Nowhere are the crimes of the Serbian and Montenegrin forces against Albanian civilians presented in the volume. Furthermore, with a passage from the book “Balkanski rat u slici i reči,” the publishers give the reader the impression that the Serbian and Montenegrin forces were quite well-behaved with the civilians. It is worth quoting the passage in full: “At one corner, a Serbian soldier, a simple private, sat on a stone, took two Turkish boys in his lap, sitting one of them on one knee, the other on the other knee, embracing them with both arms. He held the soldier’s bread in one hand, bayonet in the other; he was cutting bread with his bayonet, giving the first bite to one Turkish boy, the second one to the other and taking the third bite for himself. I watched from the sidelines and felt pain in my heart because I did not have a camera to take a picture of this magnificent scene of love of the Serbian soldier for the children of a defeated enemy and his compassion for their misfortune.”
The entire upper half of the following page shows a photo of Turkish children saluting Serbian soldiers in 1912. Presented here is also an excerpt of the time from the memoirs of the Turkish surgeon, politician and writer Riza Nur, in which Albanians are blamed for the defeat of Ottoman forces: Albanian battalions, deceived by the Serbs, left the front; the Albanian soldiers deserted Ioannina too; the Albanians killed the Ottoman commander who was defending Shkodra; the Albanians paid by the Greeks surrendered Thessaloniki without fighting and without conditions. This fragment ends with the sentence: “This chain of events shows that it was the Albanians who caused these disasters.” The next subchapter, titled “Life at the Front,” which contains nothing about Albanians, presents an excerpt of a meeting between Turkish and Montenegrin soldiers in Shkodra, following the city’s surrender, in which Montenegrin soldiers are described giving white bread to Turkish soldiers, which they accept with gratitude.
The third subchapter “The Parallel War” at the very onset presents a passage from the 1914 Carnegie Commission for International Peace Report, which comments on the “parallel” losses from the burning of villages and the exodus of people, but there is nothing in the passage about the Albanians. Later there is only an article by Edith Durham, written after the Balkan Wars ended, about the wartime devastation of the villages near Shkodra and a photo with hungry people occupying the yard of the Italian Consulate in Shkodra. The last subchapter “Behind the Front” presents a description of an Italian journalist about the situation in Shkodra during the siege of the city by Montenegrin forces.
Chapter four, “Battlefields and Onlookers,” consisting of two subchapters, provides historical sources that present the attitudes of the Balkan peoples to the Balkan Wars. The first subchapter, ‘The Balkan Provinces of the Ottoman Empire,” in which Albania and Macedonia are presented as provinces, there is sufficient carefully selected and correctly presented material about Albanians, much unlike the practice followed in other chapters. The second subchapter, “The Balkan Lands of Austria-Hungary,” obviously contains nothing on Albanians, as Albanian territories had not been under the rule of Austria-Hungary.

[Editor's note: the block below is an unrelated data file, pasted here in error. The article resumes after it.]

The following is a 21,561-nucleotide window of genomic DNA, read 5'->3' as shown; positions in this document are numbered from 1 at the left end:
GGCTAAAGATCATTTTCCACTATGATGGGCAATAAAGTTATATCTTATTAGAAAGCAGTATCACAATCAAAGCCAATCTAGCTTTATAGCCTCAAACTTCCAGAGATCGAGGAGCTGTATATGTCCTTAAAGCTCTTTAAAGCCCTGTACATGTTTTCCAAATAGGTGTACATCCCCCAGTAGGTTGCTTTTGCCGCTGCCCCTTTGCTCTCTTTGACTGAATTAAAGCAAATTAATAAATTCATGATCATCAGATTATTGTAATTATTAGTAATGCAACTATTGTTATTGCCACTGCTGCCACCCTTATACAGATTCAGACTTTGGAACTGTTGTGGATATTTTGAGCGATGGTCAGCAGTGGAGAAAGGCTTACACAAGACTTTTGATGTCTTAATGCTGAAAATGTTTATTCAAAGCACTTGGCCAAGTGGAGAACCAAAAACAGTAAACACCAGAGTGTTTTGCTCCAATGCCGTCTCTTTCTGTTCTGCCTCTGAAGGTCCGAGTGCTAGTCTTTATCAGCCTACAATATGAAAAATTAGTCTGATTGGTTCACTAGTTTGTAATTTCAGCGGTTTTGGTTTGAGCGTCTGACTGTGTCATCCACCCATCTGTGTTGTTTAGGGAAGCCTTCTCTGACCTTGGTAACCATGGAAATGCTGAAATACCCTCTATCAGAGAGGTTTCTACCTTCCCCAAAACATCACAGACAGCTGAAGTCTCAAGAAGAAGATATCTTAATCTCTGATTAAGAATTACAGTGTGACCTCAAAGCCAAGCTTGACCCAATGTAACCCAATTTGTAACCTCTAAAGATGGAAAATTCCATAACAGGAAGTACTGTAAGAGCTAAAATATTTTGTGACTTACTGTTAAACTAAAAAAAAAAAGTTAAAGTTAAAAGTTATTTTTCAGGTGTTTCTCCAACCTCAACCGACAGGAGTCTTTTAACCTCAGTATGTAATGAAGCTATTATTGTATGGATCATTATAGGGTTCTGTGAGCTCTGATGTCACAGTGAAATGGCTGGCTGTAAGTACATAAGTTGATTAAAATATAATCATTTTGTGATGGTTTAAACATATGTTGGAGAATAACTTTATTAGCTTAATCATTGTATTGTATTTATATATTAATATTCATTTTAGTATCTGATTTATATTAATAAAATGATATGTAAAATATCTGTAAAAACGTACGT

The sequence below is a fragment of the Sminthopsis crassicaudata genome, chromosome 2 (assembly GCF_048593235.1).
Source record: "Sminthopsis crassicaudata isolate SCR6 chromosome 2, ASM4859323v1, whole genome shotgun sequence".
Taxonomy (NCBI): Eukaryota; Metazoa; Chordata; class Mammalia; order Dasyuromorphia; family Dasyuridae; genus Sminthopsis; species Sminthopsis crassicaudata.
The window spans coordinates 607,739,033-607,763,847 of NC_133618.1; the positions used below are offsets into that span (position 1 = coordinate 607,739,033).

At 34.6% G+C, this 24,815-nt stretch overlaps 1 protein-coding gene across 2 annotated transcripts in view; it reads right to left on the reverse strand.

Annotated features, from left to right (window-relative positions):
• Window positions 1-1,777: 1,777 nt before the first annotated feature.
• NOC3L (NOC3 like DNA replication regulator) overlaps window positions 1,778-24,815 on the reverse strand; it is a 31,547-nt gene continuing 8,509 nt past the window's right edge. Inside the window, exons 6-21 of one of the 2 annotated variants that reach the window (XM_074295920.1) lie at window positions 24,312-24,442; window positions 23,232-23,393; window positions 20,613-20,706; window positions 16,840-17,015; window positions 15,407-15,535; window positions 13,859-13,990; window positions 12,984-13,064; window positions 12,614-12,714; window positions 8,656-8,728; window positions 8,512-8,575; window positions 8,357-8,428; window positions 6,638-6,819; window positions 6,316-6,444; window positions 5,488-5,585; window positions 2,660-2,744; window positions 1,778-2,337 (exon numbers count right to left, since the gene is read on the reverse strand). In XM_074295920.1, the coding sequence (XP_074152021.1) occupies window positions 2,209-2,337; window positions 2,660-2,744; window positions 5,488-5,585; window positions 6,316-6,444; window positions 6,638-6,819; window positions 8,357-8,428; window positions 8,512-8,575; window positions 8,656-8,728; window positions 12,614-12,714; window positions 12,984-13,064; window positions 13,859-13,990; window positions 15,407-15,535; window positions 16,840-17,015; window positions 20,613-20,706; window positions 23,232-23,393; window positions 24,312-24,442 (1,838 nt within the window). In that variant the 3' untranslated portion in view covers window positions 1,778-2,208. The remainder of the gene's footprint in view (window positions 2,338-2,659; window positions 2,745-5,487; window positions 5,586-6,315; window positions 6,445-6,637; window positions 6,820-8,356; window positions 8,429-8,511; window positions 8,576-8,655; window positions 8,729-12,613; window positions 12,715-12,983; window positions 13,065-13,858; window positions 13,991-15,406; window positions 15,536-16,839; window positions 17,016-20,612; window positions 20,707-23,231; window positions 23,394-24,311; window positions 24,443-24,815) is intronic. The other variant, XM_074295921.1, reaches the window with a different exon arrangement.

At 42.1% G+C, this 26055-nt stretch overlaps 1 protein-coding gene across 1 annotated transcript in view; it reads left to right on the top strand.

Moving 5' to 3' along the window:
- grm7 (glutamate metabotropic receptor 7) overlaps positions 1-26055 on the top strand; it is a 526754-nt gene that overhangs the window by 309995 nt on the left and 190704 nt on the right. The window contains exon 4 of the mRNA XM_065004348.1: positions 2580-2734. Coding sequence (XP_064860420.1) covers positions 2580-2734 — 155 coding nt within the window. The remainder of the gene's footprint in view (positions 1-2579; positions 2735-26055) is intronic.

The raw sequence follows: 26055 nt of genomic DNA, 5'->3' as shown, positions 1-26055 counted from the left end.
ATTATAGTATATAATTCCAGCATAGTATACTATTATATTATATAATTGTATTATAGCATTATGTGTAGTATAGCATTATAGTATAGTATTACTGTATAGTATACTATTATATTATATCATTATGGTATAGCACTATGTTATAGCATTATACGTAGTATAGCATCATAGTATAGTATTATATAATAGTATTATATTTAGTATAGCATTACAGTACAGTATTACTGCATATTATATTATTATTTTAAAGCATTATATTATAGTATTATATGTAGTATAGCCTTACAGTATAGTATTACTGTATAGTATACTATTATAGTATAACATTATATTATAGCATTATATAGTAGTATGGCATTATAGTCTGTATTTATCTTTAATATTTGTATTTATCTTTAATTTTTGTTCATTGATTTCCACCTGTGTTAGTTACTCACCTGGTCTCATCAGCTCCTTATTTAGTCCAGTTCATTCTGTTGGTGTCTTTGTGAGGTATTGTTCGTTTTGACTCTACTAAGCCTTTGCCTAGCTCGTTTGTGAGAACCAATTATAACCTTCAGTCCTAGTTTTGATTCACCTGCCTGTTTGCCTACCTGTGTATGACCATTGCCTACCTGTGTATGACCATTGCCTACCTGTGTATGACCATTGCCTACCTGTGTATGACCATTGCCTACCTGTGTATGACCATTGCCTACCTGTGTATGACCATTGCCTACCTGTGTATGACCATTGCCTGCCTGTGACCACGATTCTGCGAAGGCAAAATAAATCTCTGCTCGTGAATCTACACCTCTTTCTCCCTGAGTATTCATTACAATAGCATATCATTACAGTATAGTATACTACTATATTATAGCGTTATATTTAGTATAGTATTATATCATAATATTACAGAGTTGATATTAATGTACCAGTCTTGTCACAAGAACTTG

Undocumented Albanian victims
The fifth and final chapter, “After the War,” deals with the political, economic, social and ideological consequences in three subchapters. The chapter is not intended to document in detail all the possible short and long-term consequences of the Balkan Wars, but only to summarize the sources that help understand the complex nature of the post-war consequences and their long-term aftermath.
The first subchapter, “Political Consequences,” contains nothing on Albania or Albanians. It contains an extract from the speech of the Serbian writer and Member of Parliament, Jovan Skerlić, delivered in October 1913, in which he asks, ‘[Did] Serbia get absolutely everything that it could get, is its position better and safer than it was before?’ and answers, “after the recent Albanian incursion, after Austria’s brutal ultimatum that we get out of Albania, we can have doubts about the completeness of these results.” There is also a photo with the flags of the Great Powers hanging over Shkodra Castle in May 1913. This subchapter also brings an excerpt from the proclamation of King Petar of Serbia, held in August 1913, in which he promises equal rights for all people living in the territories annexed by Serbia, despite their different ethnic origins, but there is no presentation of the atrocities that followed these promises.
The second subchapter, “Socio-economic results,” does not present any of the economic and social consequences for Albanians and Albania. There is a table presenting data on the victims from all the countries during the Balkan War, but there is no data in it on Albanians.
The table published in this chapter does not include data on Albanian victims, or any other data on Albanians for that matter.
Likewise, the third subchapter, “Ideological Consequences,” has nothing on Albanians or Albania. In it there is an excerpt from the 1914 “Report of the International Commission to Enquire into the Causes and Conduct of the Balkan Wars” Report, published by the Carnegie Endowment for International Peace, but it also has nothing on Albanians who migrated, the villages that were burned, the people who remained in the regions that became part of another state, and who underwent difficult times.